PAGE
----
The Leftovers: “Axis Mundi” Review
The Leftovers Season 2 Episode 1
TAKE ME TO CHURCH.
Note: The following review goes into detail about the episode. SPOILER ALERT!
From the new opening folk theme that starts the premiere, things felt considerably different from The Leftovers’ drama-heavy first season. The opening scene of “Axis Mundi” was quite the departure from what I was expecting. This, I loved. We are introduced to an indigenous woman awaking in and emerging from a cave filled with other sleeping people. The nameless woman soon after experiences an earthquake that kills the others in the cave, and soon after, childbirth. The rest of this short film-esque opening is rather hard to put into words. While it is seemingly void of connection to the main story initially, I’m sure there were tons of seeds planted that will no doubt blossom throughout this season. We already have a bridge from past to present in the form of the river.
Although quite the surprise, that opener was wiped clean from my mind with the introduction of the Murphys. Kevin Carroll plays John, the father of the bunch, and playing the mother, Erika, is Emmy winner Regina King. Evie (Jasmin Savoy Brown) and Michael (Jovan Adepo) round out the Murphy bunch as the daughter and son, respectively. The family lives in the new setting of Jarden (Miracle), Texas, a town that was spared from losing a single person to the departure that claimed two percent of the world’s population. It’s a fascinating premise to kick off this new season with, and the new location kept this premiere feeling fresh in familiar territory. That familiarity, though, is not felt until nearly three-quarters of the way in. Once again, not a complaint. While the anticipation of the Garveys’ Season 2 debut lurked in my mind up until the actual moment, I was enamored with exploring the Murphys.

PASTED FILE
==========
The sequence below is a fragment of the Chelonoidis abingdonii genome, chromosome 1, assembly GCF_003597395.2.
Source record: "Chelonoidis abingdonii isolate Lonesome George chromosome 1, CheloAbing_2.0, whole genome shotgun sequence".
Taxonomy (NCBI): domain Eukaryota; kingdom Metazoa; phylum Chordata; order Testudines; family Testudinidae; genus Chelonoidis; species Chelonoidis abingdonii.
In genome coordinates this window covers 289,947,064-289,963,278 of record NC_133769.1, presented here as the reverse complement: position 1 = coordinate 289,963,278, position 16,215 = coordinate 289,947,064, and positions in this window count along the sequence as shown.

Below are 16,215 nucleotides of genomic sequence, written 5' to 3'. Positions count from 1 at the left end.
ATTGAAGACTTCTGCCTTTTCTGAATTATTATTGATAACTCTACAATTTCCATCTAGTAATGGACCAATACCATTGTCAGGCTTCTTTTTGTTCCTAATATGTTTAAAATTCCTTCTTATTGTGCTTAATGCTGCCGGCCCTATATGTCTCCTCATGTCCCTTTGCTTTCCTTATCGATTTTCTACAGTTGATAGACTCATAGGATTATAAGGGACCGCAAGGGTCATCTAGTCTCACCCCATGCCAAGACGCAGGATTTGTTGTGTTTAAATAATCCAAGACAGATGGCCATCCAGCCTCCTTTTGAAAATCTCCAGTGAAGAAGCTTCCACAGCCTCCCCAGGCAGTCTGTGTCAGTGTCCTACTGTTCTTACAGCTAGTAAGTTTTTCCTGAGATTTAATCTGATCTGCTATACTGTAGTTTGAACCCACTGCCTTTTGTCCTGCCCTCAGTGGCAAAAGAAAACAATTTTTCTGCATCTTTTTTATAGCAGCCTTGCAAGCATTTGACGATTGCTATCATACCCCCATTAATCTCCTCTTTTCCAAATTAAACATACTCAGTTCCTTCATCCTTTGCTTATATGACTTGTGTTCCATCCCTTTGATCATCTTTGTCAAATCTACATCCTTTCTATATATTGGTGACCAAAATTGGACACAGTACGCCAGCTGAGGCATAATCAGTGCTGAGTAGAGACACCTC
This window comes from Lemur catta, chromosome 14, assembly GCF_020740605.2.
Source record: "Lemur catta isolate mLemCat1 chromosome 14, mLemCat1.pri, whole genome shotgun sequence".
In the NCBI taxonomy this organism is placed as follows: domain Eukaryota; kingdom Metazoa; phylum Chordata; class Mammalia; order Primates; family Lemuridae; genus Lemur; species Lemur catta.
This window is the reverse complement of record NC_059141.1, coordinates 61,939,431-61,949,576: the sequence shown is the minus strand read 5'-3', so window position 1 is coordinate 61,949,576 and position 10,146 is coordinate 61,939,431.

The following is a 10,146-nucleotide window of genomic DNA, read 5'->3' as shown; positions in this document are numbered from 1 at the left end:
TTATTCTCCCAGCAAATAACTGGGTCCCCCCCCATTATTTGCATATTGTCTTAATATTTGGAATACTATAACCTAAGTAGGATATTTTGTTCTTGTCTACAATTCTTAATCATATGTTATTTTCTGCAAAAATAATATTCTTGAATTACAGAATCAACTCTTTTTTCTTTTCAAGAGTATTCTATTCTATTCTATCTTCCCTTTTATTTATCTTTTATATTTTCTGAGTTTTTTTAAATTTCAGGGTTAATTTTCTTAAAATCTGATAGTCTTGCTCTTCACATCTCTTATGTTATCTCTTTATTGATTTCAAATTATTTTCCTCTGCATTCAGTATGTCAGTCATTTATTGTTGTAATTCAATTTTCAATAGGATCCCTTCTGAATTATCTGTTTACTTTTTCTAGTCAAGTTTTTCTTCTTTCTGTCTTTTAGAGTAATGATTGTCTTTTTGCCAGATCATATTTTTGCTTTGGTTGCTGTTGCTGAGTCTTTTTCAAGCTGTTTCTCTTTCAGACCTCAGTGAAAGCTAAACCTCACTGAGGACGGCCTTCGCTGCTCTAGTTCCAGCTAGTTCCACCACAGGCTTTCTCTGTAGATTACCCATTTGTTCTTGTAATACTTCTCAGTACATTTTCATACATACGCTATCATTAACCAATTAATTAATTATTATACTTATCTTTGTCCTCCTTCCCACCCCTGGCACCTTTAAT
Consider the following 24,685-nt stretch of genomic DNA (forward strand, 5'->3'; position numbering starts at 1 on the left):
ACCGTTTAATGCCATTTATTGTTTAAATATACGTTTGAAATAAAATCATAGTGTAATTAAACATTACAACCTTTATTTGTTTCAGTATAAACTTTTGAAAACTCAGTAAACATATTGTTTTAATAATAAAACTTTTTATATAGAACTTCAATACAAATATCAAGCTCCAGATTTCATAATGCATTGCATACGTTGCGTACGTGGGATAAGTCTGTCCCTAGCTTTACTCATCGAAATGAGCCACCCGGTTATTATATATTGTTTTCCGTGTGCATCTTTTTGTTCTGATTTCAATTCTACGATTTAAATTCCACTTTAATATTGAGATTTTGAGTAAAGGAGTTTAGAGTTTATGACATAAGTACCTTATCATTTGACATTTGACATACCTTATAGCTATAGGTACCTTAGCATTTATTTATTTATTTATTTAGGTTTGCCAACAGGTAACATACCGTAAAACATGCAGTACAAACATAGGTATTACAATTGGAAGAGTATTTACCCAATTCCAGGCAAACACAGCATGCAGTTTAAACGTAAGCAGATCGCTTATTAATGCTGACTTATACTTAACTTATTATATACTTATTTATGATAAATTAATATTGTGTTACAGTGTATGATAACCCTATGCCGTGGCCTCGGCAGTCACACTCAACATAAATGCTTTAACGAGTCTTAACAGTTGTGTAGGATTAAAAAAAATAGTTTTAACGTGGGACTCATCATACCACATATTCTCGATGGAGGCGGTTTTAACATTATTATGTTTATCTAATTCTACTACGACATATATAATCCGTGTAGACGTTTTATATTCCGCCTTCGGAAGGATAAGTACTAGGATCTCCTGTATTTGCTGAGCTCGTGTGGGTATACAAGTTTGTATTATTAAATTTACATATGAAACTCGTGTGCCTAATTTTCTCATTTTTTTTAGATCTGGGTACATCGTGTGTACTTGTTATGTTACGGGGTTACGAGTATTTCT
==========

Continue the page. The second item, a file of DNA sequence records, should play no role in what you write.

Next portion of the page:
They are initially presented as an innocent, suburban family, with a hard-working father, a mother that cooks breakfast for the bunch, a son who’s devoted to God and a daughter that’s free spirited, though not rebellious. It doesn’t take long for John to show that he isn’t a noble man of the law. John’s body language, including a shining smile, may express honesty and politeness, but his words are traveling in the opposite direction. I actually found it unsettling when he smiled at whomever he was talking to. We see him visit a palm reader named Isaac, flashing that same smile, and later returns to burn the man’s house/business down. It seems as if anything hinting to any cult-like practices are being taken care of relentlessly. This seems to be an echo from the first season, i.e., Wayne’s hugging reservation. What’s surprising is that the assumed kind-hearted Erika is fine with John’s actions…well more numb, rather. She’s a deaf nurse that shows flashes of kindness but leaks darkness akin to her husband, albeit less extreme. Michael, the son, is different. He’s a devout Christian, doing what he can to improve the lives of other by way of faith. We see him feeding a homeless man and sending a letter for him. We also witness him making night runs to pray for people, specifically an unnamed man living in a shed. What makes Michael so much of a standout from his family is that he doesn’t show any signs of evil or heartlessness. Finally, Michael’s twin sister Evie makes a good impression. She’s social and not afraid to speak up. For a show that had a first season with minimal humor, Evie is an appreciated light to have on the show.